The top 6 ways the C-suite would like to see HR change

HR, human resources, executives

Your jobs as HR professionals are about to change, if you believe these C-suite executives. 
As part of a large compilation of research on HR challenges, entitled “Business and Human Capital Challenges Today and into the Future,” the Society for Human Resource Management (SHRM) polled nearly 500 C-suite execs in non-HR positions on a variety of things related to business leadership and workforce management.
One of the questions posed to these execs was what changes they were planning to make to the HR function in their organizations over the next 10 years.
Here are their answers (execs could give multiple responses):

  1. Broadening scope and reach in business partnering (26%)
  2. Outsourcing more transactional HR tasks (26%)
  3. Broadening scope and reach in change management (22%)
  4. Moving away from qualitative metrics to more quantitative analytical tools to measure HR impact (18%)
  5. Transferring more HR tasks to line management (16%), and
  6. Decentralizing generalist HR support to individual business units (12%).

In total, 71% of execs said they planned to make changes to the HR function over the next decade.

What execs think of HR?

Whether you’re a fan of those changes or not, this has got to make you feel good: Most C-suite execs view HR as a key component of their organizations’ success.
For example, 42% of execs said HR serves both a strategic, as well as transactional, role within their organizations. And on top of that, another 18% view HR as a strategic partner.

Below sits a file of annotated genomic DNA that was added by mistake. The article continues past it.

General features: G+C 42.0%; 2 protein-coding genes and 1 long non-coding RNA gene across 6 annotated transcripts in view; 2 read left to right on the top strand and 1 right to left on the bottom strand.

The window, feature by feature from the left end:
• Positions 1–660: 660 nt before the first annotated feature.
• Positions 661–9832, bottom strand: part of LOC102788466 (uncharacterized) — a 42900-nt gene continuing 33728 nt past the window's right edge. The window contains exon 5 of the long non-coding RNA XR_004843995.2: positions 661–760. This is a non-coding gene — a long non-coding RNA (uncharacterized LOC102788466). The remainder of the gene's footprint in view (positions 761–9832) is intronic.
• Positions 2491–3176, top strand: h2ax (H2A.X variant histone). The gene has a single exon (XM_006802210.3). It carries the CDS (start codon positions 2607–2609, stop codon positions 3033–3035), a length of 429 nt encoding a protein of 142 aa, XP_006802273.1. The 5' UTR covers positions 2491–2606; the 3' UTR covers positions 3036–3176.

Only 21% viewed HR as mainly a transactional or administrative business function, and just 15% viewed it as an enforcement function to oversee compliance issues.

Not on the same page

What is troubling, however, is that HR and the C-suite do not appear to be on the exact same page when it comes to what the top workforce challenge is for their businesses currently.
Here are the top challenges as perceived by HR:

  1. Maintaining high levels of employee engagement (38%)
  2. Developing the next generation of organizational leaders (31%)
  3. Maintaining competitive compensation offerings (29%)
  4. Retaining our highest-performing employees (26%), and
  5. Retaining employees overall (25%).

Here are the top challenges as perceived by the C-suite:

  1. Retaining highest-performing employees (28%)
  2. Maintaining competitive benefits offerings (22%)
  3. Retaining employees overall (22%)
  4. Maintaining high levels of employee engagement (21%), and
  5. Maintaining competitive compensation offerings (20%).

What’s even more troubling here is that HR’s top challenge — employee engagement — nearly crack the C-suite’s top five.
For employers, this indicates that a “meeting of the minds” between HR and the rest of the organization’s leadership cabinet is likely needed to come to a consensus on what the top HR goal will be for 2016 and beyond.